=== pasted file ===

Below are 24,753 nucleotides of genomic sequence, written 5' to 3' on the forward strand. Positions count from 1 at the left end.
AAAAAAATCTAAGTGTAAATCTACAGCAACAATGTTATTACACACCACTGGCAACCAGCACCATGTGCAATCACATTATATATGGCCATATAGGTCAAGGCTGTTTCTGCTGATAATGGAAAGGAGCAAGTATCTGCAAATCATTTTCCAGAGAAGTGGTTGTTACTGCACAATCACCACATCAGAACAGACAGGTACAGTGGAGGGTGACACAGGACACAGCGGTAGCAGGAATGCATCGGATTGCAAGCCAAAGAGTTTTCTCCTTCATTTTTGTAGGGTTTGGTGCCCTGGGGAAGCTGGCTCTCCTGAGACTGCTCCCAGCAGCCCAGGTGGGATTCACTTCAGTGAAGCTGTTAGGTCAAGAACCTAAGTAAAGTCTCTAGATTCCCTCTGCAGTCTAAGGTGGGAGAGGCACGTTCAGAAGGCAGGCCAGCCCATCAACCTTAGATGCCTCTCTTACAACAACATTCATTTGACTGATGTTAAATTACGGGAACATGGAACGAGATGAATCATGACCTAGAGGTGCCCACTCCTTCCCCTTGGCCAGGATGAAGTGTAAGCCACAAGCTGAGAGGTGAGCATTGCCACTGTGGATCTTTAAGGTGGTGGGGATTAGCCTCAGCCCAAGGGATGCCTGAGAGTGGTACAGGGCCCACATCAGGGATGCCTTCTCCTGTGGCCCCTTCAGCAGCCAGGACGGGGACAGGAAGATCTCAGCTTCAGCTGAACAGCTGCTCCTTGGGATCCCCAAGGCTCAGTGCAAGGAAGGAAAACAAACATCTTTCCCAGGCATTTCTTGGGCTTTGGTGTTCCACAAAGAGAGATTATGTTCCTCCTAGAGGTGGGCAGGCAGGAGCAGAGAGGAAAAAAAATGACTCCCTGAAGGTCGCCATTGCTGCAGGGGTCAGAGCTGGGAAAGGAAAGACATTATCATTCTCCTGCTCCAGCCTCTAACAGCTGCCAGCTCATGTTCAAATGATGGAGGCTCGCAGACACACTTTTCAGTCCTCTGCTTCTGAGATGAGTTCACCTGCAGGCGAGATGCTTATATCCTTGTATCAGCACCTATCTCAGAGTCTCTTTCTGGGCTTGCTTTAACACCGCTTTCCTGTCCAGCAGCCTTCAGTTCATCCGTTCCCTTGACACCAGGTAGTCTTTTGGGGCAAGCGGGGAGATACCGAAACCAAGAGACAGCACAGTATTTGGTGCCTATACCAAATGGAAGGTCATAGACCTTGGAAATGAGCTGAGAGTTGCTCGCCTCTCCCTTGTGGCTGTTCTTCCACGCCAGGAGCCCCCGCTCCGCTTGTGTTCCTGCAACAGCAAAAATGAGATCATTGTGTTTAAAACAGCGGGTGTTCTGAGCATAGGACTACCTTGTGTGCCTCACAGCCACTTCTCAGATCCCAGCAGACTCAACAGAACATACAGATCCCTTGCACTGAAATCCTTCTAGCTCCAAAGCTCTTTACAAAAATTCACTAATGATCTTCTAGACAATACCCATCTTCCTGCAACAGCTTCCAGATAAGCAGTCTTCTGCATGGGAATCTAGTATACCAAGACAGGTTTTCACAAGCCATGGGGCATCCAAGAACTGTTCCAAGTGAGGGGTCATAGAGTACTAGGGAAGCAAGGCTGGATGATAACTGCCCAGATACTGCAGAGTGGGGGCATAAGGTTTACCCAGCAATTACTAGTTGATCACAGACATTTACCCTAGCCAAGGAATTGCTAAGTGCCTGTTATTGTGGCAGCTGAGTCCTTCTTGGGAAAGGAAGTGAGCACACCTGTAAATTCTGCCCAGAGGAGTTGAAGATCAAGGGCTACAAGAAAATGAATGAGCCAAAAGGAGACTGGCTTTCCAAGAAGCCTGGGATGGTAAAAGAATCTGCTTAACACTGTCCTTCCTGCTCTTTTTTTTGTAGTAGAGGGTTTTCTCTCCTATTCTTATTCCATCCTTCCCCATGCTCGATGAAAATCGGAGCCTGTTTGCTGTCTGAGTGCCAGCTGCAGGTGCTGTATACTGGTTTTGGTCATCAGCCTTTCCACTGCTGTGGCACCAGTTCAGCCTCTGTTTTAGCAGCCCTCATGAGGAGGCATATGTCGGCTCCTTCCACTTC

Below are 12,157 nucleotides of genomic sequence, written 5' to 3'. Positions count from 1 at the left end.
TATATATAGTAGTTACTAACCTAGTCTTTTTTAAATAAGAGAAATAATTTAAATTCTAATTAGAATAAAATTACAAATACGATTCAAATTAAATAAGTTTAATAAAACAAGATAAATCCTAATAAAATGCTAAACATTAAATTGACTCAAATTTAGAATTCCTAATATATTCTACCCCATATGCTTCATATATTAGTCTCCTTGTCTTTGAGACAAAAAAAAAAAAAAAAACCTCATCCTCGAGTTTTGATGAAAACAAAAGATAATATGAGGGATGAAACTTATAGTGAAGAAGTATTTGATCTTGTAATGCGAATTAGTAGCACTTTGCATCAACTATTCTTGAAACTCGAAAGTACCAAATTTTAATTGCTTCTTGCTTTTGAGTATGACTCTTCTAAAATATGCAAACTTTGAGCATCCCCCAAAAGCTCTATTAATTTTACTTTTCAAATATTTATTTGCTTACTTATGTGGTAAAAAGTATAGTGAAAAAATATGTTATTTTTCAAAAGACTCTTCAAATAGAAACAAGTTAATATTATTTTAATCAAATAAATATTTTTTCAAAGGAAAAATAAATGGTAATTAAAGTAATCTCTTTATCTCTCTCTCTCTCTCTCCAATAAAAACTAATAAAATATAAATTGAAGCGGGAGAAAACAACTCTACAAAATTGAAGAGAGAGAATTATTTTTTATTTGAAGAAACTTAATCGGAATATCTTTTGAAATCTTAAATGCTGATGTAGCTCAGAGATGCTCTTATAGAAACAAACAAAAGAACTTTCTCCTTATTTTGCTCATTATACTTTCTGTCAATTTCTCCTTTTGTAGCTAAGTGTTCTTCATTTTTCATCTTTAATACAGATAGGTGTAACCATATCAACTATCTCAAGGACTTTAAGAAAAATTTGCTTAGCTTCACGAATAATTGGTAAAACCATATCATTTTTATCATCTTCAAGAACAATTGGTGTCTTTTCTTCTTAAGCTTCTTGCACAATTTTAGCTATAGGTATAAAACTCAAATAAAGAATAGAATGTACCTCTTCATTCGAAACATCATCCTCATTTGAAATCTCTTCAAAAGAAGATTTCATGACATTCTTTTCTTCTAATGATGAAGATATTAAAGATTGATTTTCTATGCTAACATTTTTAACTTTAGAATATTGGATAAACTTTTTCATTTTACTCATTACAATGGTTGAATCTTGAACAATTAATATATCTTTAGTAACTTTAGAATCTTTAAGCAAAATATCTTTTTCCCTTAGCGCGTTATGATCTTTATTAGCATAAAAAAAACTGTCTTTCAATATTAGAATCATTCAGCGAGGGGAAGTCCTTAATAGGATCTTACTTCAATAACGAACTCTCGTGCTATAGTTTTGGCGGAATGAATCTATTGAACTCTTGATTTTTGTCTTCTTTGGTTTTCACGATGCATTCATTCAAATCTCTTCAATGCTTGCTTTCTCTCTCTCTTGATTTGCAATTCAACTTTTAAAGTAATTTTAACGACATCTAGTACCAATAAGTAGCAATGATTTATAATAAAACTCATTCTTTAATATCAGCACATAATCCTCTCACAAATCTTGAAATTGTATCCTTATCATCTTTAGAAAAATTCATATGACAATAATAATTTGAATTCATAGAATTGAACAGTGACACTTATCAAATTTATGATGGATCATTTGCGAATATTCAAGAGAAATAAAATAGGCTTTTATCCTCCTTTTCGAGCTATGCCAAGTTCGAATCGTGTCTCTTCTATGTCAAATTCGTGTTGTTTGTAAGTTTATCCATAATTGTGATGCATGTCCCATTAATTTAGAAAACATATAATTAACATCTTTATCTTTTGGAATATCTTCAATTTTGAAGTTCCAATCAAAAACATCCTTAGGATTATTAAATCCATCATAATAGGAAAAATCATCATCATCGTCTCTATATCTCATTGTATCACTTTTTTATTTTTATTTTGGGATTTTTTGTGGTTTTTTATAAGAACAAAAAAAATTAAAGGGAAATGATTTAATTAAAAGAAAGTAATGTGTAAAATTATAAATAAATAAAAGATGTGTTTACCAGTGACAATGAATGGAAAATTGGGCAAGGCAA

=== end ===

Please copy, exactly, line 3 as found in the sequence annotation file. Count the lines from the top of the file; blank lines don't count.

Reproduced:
Below are 12,157 nucleotides of genomic sequence, written 5' to 3'. Positions count from 1 at the left end.